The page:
Wednesday, February 28, 2007

Finally, a stock market test

After months and months of smooth sailing on the markets, we finally got a little test yesterday with the Dow falling 546 points at one point.

I don't receive CNBC-TV, but I don't sense any fear in the air. The market simply corrected a bit from a massive months-long run-up. Unlike other big corrections over the past 10 years, this one generated almost no water cooler talk. My co-workers didn't talk about it. The 30 guys I played basketball with last night didn't talk about it. The local news focussed more on weather than on the stock market decline. It didn't get much attention at all. I don't even see much mention of the correction in all the PF blogs, which seem more interested in real estate deals. My personal feeling is that more declines are ahead, but also that the market won't take too long to recover. Unlike during the post-2000 correction, people aren't overly invested in the stock market, and seem adequately diversified into other investment areas (heavily overweighted in real estate), which should keep any large corrections from turning into a disaster. This is just my personal feeling, not based on any statistics, so please don't make any strategic decisions based on it.

I happened to see the bottom fall out of the market at Dow down 500+ and went in for a trade of DIA, QQQQ, and a couple of foreign ETFs, expecting a technical bounce after that massive 200 pt afternoon spike down in the Dow. I sold most of those positions already today for a quick 5% gain, since I'm expecting further large corrections in the not-too-distant future.

Yesterday was an excellent test of diversification strategy, so I reviewed the reactions of my various diversified holdings. I mentioned in an early post that I believe diversification doesn't help as much as one might expect, and this certainly seemed to be the case yesterday. Everything fell in concert - small cap, mid cap, large cap, value, growth, dividend plays, technology, domestic, foreign - European, Japanese, Asian ex-Japanese, emerging markets - Brazil/Russia/India/China, real estate funds, commodities, energy. EVERYTHING fell, except for bonds. I think that so many trading vehicles have been developed for every investment under the sun, that diversification just doesn't get you what it used to. You couldn't readily invest in gold a few years ago, but now that you can do so easily through the exchanges, gold has started tracking stocks. With all of the ADRs and foreign ETFs available now, the same has happened with foreign and emerging market stocks - they seem to be more correlated with US stocks and vice versa. What's the point of investing in gold if it falls even more than stocks during a stock market crash?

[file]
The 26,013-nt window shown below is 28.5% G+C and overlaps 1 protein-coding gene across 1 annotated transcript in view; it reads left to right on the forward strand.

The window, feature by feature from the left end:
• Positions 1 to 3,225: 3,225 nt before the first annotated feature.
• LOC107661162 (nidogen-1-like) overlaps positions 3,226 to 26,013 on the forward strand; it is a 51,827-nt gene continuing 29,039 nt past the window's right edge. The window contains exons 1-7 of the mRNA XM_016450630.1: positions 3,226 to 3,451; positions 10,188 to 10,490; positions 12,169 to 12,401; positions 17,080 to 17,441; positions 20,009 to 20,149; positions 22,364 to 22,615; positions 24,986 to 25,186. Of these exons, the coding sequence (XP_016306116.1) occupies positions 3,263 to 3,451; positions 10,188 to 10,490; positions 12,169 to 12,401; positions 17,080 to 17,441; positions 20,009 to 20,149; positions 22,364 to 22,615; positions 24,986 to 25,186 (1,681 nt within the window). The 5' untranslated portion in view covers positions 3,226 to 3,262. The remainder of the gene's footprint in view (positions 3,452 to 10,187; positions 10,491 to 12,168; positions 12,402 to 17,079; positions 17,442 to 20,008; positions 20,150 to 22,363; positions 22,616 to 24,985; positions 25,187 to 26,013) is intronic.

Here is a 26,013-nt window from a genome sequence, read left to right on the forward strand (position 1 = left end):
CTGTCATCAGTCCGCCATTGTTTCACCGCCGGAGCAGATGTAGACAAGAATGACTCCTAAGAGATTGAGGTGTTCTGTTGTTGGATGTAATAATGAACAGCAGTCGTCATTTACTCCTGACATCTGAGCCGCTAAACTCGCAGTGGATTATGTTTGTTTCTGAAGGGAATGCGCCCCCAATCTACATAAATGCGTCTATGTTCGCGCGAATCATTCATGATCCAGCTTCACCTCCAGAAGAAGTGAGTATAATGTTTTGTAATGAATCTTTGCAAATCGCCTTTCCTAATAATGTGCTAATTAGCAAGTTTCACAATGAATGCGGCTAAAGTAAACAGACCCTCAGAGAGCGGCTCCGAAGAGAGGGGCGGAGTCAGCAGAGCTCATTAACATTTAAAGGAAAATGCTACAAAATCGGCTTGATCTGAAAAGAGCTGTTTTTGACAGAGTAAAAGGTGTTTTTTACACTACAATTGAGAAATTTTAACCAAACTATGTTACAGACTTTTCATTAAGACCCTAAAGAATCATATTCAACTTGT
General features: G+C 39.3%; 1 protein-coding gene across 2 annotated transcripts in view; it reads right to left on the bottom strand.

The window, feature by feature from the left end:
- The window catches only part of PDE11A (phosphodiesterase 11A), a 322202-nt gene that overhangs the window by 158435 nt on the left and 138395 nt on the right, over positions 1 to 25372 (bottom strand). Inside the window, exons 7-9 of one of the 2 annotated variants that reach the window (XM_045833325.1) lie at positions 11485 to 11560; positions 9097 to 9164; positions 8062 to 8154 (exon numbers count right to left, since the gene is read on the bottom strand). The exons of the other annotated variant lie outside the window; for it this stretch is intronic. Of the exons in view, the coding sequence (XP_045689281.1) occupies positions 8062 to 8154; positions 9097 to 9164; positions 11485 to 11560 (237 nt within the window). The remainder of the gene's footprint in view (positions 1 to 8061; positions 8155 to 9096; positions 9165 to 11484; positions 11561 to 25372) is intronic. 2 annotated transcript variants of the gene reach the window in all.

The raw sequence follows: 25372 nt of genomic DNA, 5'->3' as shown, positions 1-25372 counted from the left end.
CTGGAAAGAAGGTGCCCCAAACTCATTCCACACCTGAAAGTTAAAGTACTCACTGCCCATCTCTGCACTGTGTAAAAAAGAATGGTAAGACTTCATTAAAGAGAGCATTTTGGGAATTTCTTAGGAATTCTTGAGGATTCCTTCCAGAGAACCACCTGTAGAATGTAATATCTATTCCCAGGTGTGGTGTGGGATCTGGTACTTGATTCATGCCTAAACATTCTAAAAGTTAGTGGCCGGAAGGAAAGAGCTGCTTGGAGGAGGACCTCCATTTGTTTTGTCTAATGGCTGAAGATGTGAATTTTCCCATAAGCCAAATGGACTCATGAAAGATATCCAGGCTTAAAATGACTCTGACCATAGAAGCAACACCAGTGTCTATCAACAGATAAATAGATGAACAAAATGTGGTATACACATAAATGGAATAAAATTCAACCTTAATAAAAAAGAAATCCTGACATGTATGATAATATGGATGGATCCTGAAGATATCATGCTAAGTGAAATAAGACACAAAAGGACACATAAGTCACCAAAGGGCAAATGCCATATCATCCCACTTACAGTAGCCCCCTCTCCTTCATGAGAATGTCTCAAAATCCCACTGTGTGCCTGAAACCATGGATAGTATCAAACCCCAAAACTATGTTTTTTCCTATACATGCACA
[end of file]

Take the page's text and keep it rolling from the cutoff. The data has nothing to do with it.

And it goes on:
I am underweighted in commodities/gold, but the action yesterday is leading me to think it's not worth bothering to increase allocation in this area. However, bond/stock diversification seems to be a valid strategy. Currently, I have bond investments in individual munis, LSBRX, RPIBX, and some other miscellaneous bond funds. I'm looking to move more cash assets into bonds.

And still waiting for further market corrections to increase my diversified stock holdings in a more permanent manner.


mOOm said...

Great that you are posting again. Could you activate RSS please?

mOOm said...

All the assets that hedge funds are leveraged into fall when the stock market when the fall is triggered by a reduction in credit to the leveraged players. In the last couple of instances (May 06 and now) this seems to have been triggered by the rise in the Yen leading to them closing short-yen and borrowed Yen positions. Softness in the US economic data also had an effect.

Rags 2 Riches said...

moom, how do I activate RSS? duh... thanks.

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